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Article Summaries
🛈 This page displays a listing of all published article summaries on this website. In the finalized prototype, there will be an option to add new articles via the "New Article Summary" button. There will also then be the ability to filter by research area (e.g., digitization, bioenergy) in a menu on the left side.
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Artificial Intelligence for Cybersecurity: Towards Taxonomy-based Archetypes and Decision Support

2022 - Jana Gerlach, Oliver Werth, Michael H. Breitner

Cybersecurity is a critical success factor for more resilient companies, organizations, and societies against cyberattacks. Artificial intelligence (AI)-driven cybersecurity solutions have the ability to detect and respond to cyber threats and attacks and other malicious activities. For this purpose, the most important resource is security-relevant data from networks, cloud systems, clients, e-mails, and previous cyberattacks. AI, the key technology, can automatically detect, for example, anomalies and malicious behavior. Consequently, the market for AI-driven cybersecurity solutions is growing significantly. We develop a taxonomy of AI-driven cybersecurity business models by classifying 229 real-world services. Building on that, we derive four specific archetypes using a cluster analysis toward a comprehensive academic knowledge base of business model elements. To reduce complexity and simplify the results of the taxonomy and archetypes, we propose DETRAICS, a decision tree for AI-driven cybersecurity services. Practitioners, decision-makers, and researchers benefit from DETRAICS to select the most suitable AI-driven service.

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An Open Digital Platform to Support Interdisciplinary Energy Research and Practice — Conceptualization

2022 - Stephan Ferenz, Annika Ofenloch, Fernando Penaherrera Vaca, Henrik Wagner, Oliver Werth, Michael H. Breitner, Bernd Engel, Sebastian Lehnhoff, Astrid Nieße

Energy research itself is changing due to digitalization and the trend to open science. While this change enables new research, it also increases the amount of, and need for, available data and models. Therefore, a platform for open digital energy research and development is required to support researchers and practitioners with their new needs and to enable FAIR (findable, accessible, interoperable, and reusable) research data management in energy research. We present a functional and technological concept for such a platform based on six elements: Competence to enable researchers and practitioners to find suitable partners for their projects, Methods to give an overview on the diverse possible research methods within energy research, Repository to support finding data and models for simulation of energy systems, Simulation to couple these models and data to create user-defined simulation scenarios, Transparency to publish results and other content relevant for the different stakeholder in energy research, and Core to interconnect all elements and to offer a unified entry point. We discuss the envisioned use of the outlined platform with use cases addressing three relevant stakeholder groups.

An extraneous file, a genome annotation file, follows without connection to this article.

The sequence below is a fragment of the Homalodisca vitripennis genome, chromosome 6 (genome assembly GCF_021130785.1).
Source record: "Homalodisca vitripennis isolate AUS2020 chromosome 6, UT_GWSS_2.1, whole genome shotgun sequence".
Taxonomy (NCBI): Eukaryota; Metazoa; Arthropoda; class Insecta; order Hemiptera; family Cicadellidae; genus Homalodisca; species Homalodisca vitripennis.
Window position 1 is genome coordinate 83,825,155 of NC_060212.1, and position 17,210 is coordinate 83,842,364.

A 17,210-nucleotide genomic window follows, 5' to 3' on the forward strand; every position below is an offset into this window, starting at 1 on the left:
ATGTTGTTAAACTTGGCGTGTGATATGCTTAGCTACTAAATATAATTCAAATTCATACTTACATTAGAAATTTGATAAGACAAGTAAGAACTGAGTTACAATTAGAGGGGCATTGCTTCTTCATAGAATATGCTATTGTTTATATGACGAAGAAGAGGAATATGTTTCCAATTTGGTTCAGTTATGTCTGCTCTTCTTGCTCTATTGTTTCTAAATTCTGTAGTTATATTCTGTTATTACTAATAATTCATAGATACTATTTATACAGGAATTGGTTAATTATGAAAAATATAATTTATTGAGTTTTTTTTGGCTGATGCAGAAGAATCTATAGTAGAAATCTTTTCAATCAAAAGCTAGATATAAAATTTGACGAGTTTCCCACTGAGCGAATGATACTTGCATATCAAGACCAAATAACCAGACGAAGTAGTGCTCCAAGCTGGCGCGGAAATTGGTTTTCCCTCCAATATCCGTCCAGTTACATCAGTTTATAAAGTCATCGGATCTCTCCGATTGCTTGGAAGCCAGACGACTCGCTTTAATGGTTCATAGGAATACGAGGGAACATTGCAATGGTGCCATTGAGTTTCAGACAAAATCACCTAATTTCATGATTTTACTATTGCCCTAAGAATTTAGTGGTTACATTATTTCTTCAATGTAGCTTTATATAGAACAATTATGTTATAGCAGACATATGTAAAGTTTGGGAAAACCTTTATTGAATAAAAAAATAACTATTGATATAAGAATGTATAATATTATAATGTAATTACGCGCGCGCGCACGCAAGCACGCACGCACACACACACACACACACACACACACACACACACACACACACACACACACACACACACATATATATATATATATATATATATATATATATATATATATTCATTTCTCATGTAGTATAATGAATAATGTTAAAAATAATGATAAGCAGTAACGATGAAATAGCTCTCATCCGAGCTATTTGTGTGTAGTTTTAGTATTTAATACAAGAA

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Co-Simulation-Based Analysis of the Grid Capacity for Electric Vehicles in Districts: The Case of "Am Ölper Berge" in Lower Saxony

2022 - Henrik Wagner, Fernando Peñaherrera, Sarah Fayed, Oliver Werth, Sarah Eckhoff, Bernd Engel, Michael H Breitner, Sebastian Lehnhoff, Johannes Rolink

Battery-electric mobility represents the most promising post-fossil mobility approach as the number of electric vehicles (EVs) worldwide has grown exponentially in recent years. However, the increased electricity demand resulting from EVs' charging processes was unknown when planning the electric grid of existing districts and nowadays may cause violations of operational boundaries. This paper presents an open-source co-simulation using MOSAIK 3.0 to analyze the effects and impacts of an increasing EV penetration rate on the low-voltage grid. The co-simulation is applied to the existing residential district "Am Ölper Berge" in Brunswick, Germany. Within multiple scenarios, user-sided measures for cooperative energy generation, storage, and smart charging strategies are applied to enhance the grid's capacity for EVs by improving voltage regulation. The most effective measure enhancing grid capacity is the self-developed grid correction model, which mitigates voltage range violations using the flexibility of the district's battery storage systems. Solely adding user-sided measures does not create synergistic effects for the grid integration of EVs. Instead, the smart charging strategies enable exploiting these synergies leading to a significant increase in grid capacity. The extendable co-simulation, including the energy system models, simulation scenarios, and input data, will be publicly available and can thus be used for further research.

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Requirements for an Open Digital Platform for Interdisciplinary Energy Research and Practice